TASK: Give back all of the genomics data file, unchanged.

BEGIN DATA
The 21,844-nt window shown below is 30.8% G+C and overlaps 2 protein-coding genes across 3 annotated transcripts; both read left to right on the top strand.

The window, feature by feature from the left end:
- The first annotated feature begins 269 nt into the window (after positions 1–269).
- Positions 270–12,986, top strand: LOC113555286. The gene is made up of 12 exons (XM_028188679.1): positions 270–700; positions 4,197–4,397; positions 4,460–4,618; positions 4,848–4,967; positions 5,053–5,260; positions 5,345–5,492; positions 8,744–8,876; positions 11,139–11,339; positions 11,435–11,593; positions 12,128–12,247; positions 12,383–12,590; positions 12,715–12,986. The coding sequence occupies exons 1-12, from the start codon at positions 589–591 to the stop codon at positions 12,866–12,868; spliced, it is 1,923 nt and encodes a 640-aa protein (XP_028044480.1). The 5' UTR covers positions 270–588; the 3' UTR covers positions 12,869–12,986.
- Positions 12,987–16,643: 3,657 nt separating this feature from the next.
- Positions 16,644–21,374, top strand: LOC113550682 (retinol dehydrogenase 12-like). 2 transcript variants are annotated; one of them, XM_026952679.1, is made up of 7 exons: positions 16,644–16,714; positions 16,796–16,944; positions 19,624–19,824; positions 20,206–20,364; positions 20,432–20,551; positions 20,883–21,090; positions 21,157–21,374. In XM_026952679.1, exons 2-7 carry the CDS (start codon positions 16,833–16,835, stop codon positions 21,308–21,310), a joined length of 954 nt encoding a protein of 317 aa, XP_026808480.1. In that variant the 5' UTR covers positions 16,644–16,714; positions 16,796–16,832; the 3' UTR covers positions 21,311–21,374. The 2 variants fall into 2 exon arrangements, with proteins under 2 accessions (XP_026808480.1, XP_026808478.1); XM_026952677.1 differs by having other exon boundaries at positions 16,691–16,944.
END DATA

The 21,844-nt window shown below is 30.8% G+C and overlaps 2 protein-coding genes across 3 annotated transcripts; both read left to right on the top strand.

The window, feature by feature from the left end:
- The first annotated feature begins 269 nt into the window (after positions 1–269).
- Positions 270–12,986, top strand: LOC113555286. The gene is made up of 12 exons (XM_028188679.1): positions 270–700; positions 4,197–4,397; positions 4,460–4,618; positions 4,848–4,967; positions 5,053–5,260; positions 5,345–5,492; positions 8,744–8,876; positions 11,139–11,339; positions 11,435–11,593; positions 12,128–12,247; positions 12,383–12,590; positions 12,715–12,986. The coding sequence occupies exons 1-12, from the start codon at positions 589–591 to the stop codon at positions 12,866–12,868; spliced, it is 1,923 nt and encodes a 640-aa protein (XP_028044480.1). The 5' UTR covers positions 270–588; the 3' UTR covers positions 12,869–12,986.
- Positions 12,987–16,643: 3,657 nt separating this feature from the next.
- Positions 16,644–21,374, top strand: LOC113550682 (retinol dehydrogenase 12-like). 2 transcript variants are annotated; one of them, XM_026952679.1, is made up of 7 exons: positions 16,644–16,714; positions 16,796–16,944; positions 19,624–19,824; positions 20,206–20,364; positions 20,432–20,551; positions 20,883–21,090; positions 21,157–21,374. In XM_026952679.1, exons 2-7 carry the CDS (start codon positions 16,833–16,835, stop codon positions 21,308–21,310), a joined length of 954 nt encoding a protein of 317 aa, XP_026808480.1. In that variant the 5' UTR covers positions 16,644–16,714; positions 16,796–16,832; the 3' UTR covers positions 21,311–21,374. The 2 variants fall into 2 exon arrangements, with proteins under 2 accessions (XP_026808480.1, XP_026808478.1); XM_026952677.1 differs by having other exon boundaries at positions 16,691–16,944.